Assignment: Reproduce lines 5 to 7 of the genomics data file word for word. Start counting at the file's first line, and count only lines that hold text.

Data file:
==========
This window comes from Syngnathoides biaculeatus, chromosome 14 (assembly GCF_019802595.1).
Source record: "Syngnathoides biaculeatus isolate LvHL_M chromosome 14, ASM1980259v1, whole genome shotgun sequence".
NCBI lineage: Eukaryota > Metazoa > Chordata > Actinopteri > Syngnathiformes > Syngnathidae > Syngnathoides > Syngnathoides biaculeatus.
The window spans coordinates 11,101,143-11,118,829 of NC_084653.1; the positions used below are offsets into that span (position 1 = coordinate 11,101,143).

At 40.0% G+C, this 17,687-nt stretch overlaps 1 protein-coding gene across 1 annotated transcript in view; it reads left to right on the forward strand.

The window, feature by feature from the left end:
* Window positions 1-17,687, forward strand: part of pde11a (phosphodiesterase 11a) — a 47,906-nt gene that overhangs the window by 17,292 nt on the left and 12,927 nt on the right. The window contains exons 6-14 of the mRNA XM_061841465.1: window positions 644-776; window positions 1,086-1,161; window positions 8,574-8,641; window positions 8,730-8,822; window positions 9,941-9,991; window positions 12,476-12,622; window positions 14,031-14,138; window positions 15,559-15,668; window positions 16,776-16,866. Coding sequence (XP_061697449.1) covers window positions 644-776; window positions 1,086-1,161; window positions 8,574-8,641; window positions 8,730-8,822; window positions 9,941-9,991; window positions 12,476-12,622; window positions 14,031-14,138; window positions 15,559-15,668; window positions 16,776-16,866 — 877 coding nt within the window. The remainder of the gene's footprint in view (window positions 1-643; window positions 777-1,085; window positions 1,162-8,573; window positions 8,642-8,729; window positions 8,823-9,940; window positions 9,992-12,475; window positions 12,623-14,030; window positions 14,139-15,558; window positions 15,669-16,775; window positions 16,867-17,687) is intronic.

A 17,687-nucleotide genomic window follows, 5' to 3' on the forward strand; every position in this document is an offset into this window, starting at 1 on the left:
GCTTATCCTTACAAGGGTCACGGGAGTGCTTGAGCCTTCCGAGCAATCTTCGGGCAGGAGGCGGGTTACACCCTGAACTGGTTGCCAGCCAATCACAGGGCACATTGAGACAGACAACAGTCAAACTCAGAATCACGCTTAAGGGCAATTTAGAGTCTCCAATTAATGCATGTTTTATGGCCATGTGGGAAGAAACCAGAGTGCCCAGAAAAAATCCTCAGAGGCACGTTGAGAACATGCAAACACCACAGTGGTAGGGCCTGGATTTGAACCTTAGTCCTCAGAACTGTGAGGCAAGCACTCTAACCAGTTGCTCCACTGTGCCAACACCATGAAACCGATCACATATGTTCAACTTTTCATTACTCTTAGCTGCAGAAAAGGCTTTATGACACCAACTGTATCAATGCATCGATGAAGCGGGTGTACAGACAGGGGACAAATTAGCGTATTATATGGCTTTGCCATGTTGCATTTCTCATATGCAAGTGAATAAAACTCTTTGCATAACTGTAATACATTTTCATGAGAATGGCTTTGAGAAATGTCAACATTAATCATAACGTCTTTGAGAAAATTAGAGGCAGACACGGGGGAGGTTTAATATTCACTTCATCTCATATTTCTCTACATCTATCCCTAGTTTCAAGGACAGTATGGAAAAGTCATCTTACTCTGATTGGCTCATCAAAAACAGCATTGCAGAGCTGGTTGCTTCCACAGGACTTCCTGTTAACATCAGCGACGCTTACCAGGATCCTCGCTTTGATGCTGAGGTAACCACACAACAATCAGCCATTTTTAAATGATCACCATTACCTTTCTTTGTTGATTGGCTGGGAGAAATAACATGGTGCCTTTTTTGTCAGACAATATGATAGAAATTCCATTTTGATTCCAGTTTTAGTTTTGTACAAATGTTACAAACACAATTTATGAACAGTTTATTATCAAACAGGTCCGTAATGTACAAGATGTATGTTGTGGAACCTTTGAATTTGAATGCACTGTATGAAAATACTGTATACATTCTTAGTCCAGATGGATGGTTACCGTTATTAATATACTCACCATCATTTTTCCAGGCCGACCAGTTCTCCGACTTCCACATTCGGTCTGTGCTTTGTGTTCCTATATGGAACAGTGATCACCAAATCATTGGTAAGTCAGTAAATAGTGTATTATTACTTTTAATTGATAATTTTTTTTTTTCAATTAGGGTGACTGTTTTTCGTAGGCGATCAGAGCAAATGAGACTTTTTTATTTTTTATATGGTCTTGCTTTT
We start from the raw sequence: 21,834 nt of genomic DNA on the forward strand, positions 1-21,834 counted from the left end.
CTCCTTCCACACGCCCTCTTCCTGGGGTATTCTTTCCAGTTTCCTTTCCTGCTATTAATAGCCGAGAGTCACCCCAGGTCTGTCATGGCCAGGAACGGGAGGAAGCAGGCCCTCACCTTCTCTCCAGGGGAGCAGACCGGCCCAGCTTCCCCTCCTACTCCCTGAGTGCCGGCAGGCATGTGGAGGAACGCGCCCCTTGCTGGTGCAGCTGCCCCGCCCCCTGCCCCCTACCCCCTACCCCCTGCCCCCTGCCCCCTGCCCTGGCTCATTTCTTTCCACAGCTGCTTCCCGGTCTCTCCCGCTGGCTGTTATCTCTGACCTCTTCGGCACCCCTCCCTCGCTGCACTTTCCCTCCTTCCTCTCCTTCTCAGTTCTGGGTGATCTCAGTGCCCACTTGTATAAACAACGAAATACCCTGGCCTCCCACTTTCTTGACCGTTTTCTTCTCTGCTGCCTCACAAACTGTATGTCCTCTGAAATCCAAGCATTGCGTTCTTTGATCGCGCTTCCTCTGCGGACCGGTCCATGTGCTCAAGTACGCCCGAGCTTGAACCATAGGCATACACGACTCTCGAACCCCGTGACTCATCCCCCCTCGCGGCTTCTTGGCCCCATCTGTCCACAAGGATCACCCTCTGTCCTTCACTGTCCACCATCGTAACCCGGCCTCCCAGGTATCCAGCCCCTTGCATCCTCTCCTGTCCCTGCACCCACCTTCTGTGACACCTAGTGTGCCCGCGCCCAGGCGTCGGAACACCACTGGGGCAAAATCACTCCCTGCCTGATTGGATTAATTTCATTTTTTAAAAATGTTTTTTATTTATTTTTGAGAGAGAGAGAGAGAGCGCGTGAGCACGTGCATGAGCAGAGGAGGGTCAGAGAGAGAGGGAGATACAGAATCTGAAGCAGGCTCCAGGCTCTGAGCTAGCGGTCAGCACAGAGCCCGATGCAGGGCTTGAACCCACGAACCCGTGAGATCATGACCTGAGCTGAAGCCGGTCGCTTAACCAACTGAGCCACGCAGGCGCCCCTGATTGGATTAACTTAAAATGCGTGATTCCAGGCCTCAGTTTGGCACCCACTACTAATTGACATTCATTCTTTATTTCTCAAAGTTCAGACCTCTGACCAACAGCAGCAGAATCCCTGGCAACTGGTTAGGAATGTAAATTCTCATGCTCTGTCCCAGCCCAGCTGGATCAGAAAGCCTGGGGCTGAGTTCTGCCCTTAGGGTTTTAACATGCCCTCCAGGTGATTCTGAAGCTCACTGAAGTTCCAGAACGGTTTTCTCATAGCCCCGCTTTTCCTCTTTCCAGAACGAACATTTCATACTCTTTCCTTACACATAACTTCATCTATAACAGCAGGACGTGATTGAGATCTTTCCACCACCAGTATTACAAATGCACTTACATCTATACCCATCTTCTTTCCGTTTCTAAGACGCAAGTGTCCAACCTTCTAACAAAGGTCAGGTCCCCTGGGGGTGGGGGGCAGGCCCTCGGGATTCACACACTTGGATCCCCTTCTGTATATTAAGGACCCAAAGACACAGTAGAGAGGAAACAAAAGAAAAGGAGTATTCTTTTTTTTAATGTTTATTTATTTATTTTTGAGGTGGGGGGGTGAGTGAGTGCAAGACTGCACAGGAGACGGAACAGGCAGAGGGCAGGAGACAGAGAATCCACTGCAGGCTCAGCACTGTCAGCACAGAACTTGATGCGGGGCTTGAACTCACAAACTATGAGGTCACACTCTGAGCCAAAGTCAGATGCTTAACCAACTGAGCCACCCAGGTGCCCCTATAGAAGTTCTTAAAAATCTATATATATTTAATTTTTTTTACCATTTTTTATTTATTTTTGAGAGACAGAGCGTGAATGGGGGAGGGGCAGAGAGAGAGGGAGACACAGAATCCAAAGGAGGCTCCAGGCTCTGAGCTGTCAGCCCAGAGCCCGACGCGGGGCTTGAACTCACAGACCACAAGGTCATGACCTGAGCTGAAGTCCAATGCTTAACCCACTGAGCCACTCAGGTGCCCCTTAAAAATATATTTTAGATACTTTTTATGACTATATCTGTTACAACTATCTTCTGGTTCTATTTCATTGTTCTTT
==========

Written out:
At 40.0% G+C, this 17,687-nt stretch overlaps 1 protein-coding gene across 1 annotated transcript in view; it reads left to right on the forward strand.

The window, feature by feature from the left end:
* Window positions 1-17,687, forward strand: part of pde11a (phosphodiesterase 11a) — a 47,906-nt gene that overhangs the window by 17,292 nt on the left and 12,927 nt on the right. The window contains exons 6-14 of the mRNA XM_061841465.1: window positions 644-776; window positions 1,086-1,161; window positions 8,574-8,641; window positions 8,730-8,822; window positions 9,941-9,991; window positions 12,476-12,622; window positions 14,031-14,138; window positions 15,559-15,668; window positions 16,776-16,866. Coding sequence (XP_061697449.1) covers window positions 644-776; window positions 1,086-1,161; window positions 8,574-8,641; window positions 8,730-8,822; window positions 9,941-9,991; window positions 12,476-12,622; window positions 14,031-14,138; window positions 15,559-15,668; window positions 16,776-16,866 — 877 coding nt within the window. The remainder of the gene's footprint in view (window positions 1-643; window positions 777-1,085; window positions 1,162-8,573; window positions 8,642-8,729; window positions 8,823-9,940; window positions 9,992-12,475; window positions 12,623-14,030; window positions 14,139-15,558; window positions 15,669-16,775; window positions 16,867-17,687) is intronic.